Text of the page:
U.S. Presidential candidate Joe Biden has made his stance on the matter clear, as seen in this recent tweet by the former Vice President

U.S. Presidential candidate Joe Biden has made his stance on the matter clear, as seen in this recent tweet by the former Vice President

The raid had been widely reported by the media as a ‘no-knock’ warrant however, further investigations later proved the cops had knocked before entering.

Walker had also told investigators he did hear knocking, but maintained the cops had not identify themselves as police.

They knocked on Taylor’s apartment door and announced their presence outside, which Cameron said was corroborated by a neighbor who witnessed the arrival.

Getting no answer, Cameron said police officers ‘breached the door’ and gained entry into the apartment.

Mattingly entered first, and at the end of a corridor saw Taylor and with Walker who was pointing a gun.

Walker fired, injuring Mattingly in the thigh. Mattingly returned fire, and his colleagues began shooting soon after, Cameron said. Hankison fired 10 bullets, Cameron said.

Six bullets hit Taylor, though there is no ‘conclusive’ evidence that any came from Hankinson’s gun, Cameron said. Bullets fired by Hankison traveled into a neighboring apartment.

The first-degree charge, a Class D felony which carries a penalty of up to five years in prison, relates to Hankinson [pictured] shooting into the neighboring apartments during the incident, not Taylor's death

The first-degree charge, a Class D felony which carries a penalty of up to five years in prison, relates to Hankinson [pictured] shooting into the neighboring apartments during the incident, not Taylor's death

The first-degree charge, a Class D felony which carries a penalty of up to five years in prison, relates to Hankinson [pictured] shooting into the neighboring apartments during the incident, not Taylor’s death

Along with the killing of George Floyd in Minnesota, Taylor’s case became a major touchstone for the nationwide protests that have gripped the nation since May – drawing attention to entrenched racism and demanding police reform.

The wanton endangerment charges each carry a sentence of up to five years. Protesters began marching through the streets of Louisville, where Taylor was killed, after the announcement, shouting ‘No justice, no peace.’ Some sat quietly and cried.

Attorney Ben Crump, who is representing Taylor’s family, called the grand jury’s decision ‘outrageous and offensive!’

‘Justice has NOT been served,’ tweeted Linda Sarsour of Until Freedom, a group that has pushed for charges in the case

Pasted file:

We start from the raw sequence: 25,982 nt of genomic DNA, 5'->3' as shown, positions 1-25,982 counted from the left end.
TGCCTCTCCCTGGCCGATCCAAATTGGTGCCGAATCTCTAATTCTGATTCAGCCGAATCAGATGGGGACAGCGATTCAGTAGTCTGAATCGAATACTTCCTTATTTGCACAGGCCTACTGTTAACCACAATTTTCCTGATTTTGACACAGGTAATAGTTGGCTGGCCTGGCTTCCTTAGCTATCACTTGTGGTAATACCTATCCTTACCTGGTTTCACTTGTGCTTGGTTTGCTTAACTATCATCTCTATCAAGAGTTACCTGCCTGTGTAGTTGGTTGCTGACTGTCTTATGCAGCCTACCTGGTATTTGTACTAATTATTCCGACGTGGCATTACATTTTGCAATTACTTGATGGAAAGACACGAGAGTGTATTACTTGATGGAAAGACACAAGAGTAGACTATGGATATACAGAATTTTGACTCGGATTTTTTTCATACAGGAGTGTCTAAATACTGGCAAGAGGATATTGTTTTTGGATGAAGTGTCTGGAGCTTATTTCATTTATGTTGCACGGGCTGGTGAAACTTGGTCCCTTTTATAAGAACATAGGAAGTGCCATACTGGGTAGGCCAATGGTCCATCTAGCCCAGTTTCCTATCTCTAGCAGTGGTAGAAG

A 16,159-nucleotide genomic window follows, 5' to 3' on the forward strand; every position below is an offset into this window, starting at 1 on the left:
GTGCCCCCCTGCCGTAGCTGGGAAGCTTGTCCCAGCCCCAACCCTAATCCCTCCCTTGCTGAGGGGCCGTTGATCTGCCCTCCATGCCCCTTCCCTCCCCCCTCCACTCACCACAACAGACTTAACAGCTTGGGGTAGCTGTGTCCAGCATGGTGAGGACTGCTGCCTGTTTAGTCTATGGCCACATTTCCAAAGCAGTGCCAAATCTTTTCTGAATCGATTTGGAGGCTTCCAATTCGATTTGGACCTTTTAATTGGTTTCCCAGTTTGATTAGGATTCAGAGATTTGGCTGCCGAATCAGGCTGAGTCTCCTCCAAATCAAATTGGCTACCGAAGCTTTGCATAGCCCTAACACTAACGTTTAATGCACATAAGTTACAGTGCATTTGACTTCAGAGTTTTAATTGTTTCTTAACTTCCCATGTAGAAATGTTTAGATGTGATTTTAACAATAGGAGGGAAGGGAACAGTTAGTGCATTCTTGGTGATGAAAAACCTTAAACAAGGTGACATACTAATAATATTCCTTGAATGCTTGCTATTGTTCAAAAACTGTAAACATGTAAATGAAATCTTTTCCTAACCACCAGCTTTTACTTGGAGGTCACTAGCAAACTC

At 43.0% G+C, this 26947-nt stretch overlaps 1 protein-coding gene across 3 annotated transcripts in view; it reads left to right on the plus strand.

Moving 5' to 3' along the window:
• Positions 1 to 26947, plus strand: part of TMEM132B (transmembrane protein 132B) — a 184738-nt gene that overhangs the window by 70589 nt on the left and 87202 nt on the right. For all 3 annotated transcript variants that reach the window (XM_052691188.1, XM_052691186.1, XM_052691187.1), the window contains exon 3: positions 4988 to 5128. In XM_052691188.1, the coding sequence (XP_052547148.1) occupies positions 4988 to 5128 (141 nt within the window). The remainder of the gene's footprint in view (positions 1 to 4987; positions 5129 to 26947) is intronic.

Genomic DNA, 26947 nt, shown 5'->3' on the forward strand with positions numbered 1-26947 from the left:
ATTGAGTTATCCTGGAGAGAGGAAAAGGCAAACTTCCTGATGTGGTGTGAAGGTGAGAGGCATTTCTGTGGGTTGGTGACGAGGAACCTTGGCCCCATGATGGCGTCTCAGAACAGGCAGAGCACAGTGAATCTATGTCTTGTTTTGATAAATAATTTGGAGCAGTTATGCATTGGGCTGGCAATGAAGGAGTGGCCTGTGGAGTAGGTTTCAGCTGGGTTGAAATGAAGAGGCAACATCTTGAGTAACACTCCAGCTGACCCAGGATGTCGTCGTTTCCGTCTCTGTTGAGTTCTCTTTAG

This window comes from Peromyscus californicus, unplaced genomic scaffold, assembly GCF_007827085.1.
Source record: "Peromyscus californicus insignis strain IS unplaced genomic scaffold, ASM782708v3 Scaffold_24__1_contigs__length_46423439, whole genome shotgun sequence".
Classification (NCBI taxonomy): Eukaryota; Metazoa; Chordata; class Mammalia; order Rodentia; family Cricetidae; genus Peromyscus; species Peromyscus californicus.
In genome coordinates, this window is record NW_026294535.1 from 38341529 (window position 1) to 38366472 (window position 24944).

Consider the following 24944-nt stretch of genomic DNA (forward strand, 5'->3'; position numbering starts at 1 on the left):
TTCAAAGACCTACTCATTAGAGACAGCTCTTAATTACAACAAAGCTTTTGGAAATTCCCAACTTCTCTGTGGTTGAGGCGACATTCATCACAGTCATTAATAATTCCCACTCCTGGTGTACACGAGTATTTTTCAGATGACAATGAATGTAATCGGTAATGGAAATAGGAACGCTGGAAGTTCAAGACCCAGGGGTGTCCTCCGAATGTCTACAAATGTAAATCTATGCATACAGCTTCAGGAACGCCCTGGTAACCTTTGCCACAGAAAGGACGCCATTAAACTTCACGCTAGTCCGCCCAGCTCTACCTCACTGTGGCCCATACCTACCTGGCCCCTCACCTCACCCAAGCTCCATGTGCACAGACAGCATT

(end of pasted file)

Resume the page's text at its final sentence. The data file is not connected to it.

Meanwhile in Louisville, officials had been bracing for more protests and possible unrest as the public nervously awaits the decision.

In a midday press conference, Mayor Greg Fischer announced he will impose a 72-hour curfew in the city, from 9pm to 6.30am.

‘No matter what Attorney General Cameron announces, I urge everyone to commit, once again, to a peaceful, lawful response,’ the mayor told reporters.

Taylor, 26, was killed shortly after midnight on March 13 when three plainclothes officers used a battering ram to force their way in to her Louisville home with a so-called no knock warrant

Taylor, 26, was killed shortly after midnight on March 13 when three plainclothes officers used a battering ram to force their way in to her Louisville home with a so-called no knock warrant

Taylor, 26, was killed shortly after midnight on March 13 when three plainclothes officers used a battering ram to force their way in to her Louisville home with a so-called no knock warrant

While emphasizing he does not know the grand jury’s finding, the mayor has declared a state of emergency in the city, and Louisville Metro Police Department has closed off much of downtown to vehicles.

Taylor, 26, was killed shortly after midnight on March 13 when three plainclothes officers used a battering ram to force their way in to her Louisville home with a so-called no knock warrant.

Fearing intruders, her boyfriend, Kenneth Walker, fired a gun. The three officers fired their guns, striking Taylor five times.

Cameron, a Black Republican, has said his investigation into Taylor’s death is ongoing, but has declined to confirm media reports that he is convening a grand jury to vote on whether to bring criminal charges against the officers.

The city’s main federal courthouse has also been closed all week in an order by Chief Judge Greg Stivers of the Western District of Kentucky.

Last week, the city of Louisville agreed to pay Taylor’s family a record-breaking $12million in a wrongful death lawsuit that her mother Tamika Palmer filed against the city and its police department back in April.